Read time: 2 minutes

Candy Crowley Grills Susan Rice If U.S. Negotiated With Terrorists On Prisoner Swap

CNN's Candy Crowley grills Ambassador Susan Rice on the deal that was reached for the Taliban to release U.S. soldier Bowe Bergdahl.
Views:

CNN's Candy Crowley sat down with national security adviser Susan Rice on "State of the Union" where they discussed the U.S.'s role in getting the Taliban to release Sgt. Bowe Bergdahl, a prisoner of war in Afghanistan. TPM highlights that Crowley is persistent in getting Rice to admit that the U.S. did negotiate with terrorists to release Bergdahl:

"Point blank, did the U.S. negotiate with terrorists for his release?" Crowley asked.

"Candy, what we did was ensure that, as always, the United States doesn’t leave a man or a woman on the battlefield," Rice responded. "And in order to do this — it’s very important for folks to understand — if we got into a situation where we said, ‘Because of who has captured an American soldier on the battlefield, we will leave that person behind,’ we would be in a whole new era for the safety of our personnel and for the nature of our commitment to our men and women in uniform."

Crowley continued to press Rice.

"I think the question now is, and you point to the kinds of warfare we’re having now, but no longer can it be said that the U.S. doesn’t negotiate with terrorists," Crowley said.

Rice would not say that the U.S. negotiated with terrorists. She instead claimed the the U.S. was presented with a "new kind of situation with a prisoner of war":

“When we are in battles with terrorists, and the terrorists take an American prisoner, that prisoner is still a U.S. serviceman or woman. We still have a sacred obligation to bring that person back."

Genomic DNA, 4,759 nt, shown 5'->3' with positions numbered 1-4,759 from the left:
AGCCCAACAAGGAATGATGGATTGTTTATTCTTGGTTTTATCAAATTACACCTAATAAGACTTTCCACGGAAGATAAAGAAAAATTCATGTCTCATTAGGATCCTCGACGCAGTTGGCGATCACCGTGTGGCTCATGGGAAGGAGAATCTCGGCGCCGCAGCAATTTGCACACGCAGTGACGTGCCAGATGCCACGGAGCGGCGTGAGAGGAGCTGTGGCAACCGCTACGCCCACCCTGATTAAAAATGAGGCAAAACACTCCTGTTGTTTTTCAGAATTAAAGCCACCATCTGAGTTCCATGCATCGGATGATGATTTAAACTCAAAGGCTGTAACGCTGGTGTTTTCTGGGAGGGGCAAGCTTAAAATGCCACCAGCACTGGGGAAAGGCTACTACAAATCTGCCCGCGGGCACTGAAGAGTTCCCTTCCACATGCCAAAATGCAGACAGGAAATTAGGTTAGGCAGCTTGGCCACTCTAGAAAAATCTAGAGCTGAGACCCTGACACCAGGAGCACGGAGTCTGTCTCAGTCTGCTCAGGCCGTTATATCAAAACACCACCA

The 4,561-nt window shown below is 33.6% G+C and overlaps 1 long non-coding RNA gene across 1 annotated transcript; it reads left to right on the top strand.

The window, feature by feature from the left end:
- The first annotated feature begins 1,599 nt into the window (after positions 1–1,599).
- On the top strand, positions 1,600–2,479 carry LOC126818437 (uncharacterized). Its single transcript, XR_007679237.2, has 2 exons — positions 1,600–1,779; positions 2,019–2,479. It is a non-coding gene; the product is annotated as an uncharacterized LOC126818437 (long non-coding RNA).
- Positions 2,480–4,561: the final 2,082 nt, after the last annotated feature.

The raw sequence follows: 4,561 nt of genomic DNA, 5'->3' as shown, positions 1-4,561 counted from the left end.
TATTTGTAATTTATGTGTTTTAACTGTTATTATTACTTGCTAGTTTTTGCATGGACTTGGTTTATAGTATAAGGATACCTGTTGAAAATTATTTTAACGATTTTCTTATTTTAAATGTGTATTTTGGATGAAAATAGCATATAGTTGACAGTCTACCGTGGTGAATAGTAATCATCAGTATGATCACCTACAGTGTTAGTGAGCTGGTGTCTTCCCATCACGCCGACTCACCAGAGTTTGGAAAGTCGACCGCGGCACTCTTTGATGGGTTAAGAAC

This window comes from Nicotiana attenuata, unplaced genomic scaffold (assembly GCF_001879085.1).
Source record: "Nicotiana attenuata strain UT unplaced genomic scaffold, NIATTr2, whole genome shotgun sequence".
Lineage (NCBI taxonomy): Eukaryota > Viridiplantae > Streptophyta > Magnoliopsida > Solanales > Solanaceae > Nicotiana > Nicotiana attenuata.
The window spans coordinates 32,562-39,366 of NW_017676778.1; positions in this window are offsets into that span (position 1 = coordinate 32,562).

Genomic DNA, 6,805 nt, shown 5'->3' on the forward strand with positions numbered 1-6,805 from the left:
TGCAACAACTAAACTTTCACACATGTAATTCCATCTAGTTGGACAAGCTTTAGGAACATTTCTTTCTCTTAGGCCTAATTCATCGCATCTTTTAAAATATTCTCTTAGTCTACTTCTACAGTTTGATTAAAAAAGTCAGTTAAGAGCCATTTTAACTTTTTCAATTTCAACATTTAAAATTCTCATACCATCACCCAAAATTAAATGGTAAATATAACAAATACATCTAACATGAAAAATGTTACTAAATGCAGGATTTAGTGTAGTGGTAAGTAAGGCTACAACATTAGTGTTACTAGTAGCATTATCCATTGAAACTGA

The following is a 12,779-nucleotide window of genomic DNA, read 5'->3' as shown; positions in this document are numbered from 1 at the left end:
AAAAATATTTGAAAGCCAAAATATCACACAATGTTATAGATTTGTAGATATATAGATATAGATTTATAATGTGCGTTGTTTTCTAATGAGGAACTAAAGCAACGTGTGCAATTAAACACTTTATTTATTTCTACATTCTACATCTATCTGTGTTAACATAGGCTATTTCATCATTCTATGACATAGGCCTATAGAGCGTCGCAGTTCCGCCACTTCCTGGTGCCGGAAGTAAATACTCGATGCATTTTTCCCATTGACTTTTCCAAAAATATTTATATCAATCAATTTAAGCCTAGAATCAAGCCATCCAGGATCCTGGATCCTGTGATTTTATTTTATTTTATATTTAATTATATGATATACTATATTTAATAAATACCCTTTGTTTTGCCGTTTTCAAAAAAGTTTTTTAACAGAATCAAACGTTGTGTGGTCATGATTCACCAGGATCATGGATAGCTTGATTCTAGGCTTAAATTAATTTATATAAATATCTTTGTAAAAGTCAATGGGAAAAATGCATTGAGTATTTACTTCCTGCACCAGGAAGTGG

Details about Bergdahl's release are still unknown but Crowley really wanted Rice to admit the U.S. did negotiate with Taliban on this. USA Today has a little more info:

The handover was the result of indirect talks between the United States and the Taliban's political leadership, with Qatar acting as a mediator, according to a senior administration official who provided information to reporters on condition of anonymity, citing the sensitivity of the issue.

U.S. efforts to obtain Bergdahl's release began in November 2010, but a break in the effort occurred several weeks ago, when an opportunity rose to resume talks, the official said. Bergdahl's release and the transfer of Guantanamo detainees to Qatar is part of a broader reconciliation effort in Afghanistan, the official said.

U.S. officials hope the transfer will build greater trust between the Taliban and the Afghan government so the two sides can negotiate a solution, the official said.

Obama defended the exchange, saying the government of Qatar pledged to "put in place measures to protect our national security."

Can you help us out?

For 16 years we have been exposing Washington lies and untangling media deceit. We work 7 days a week, 16 hours a day for our labor of love, but with rising hosting and associated costs, we need your help! Could you donate $20 for 2020? Please consider a one time or recurring donation of whatever amount you can spare, or consider subscribing for an ad-free experience. It will be greatly appreciated and help us continue our mission of exposing the real FAKE NEWS!

More C&L Coverage

Comments

NOTE: We will be changing to a new commenting platform in the next couple of weeks. We will supply more details as we get closer to the change. We understand some users are having problems with comments loading and this will hopefully remedy that problem

We welcome relevant, respectful comments. Any comments that are sexist or in any other way deemed hateful by our staff will be deleted and constitute grounds for a ban from posting on the site. Please refer to our Terms of Service (revised 3/17/2016) for information on our posting policy.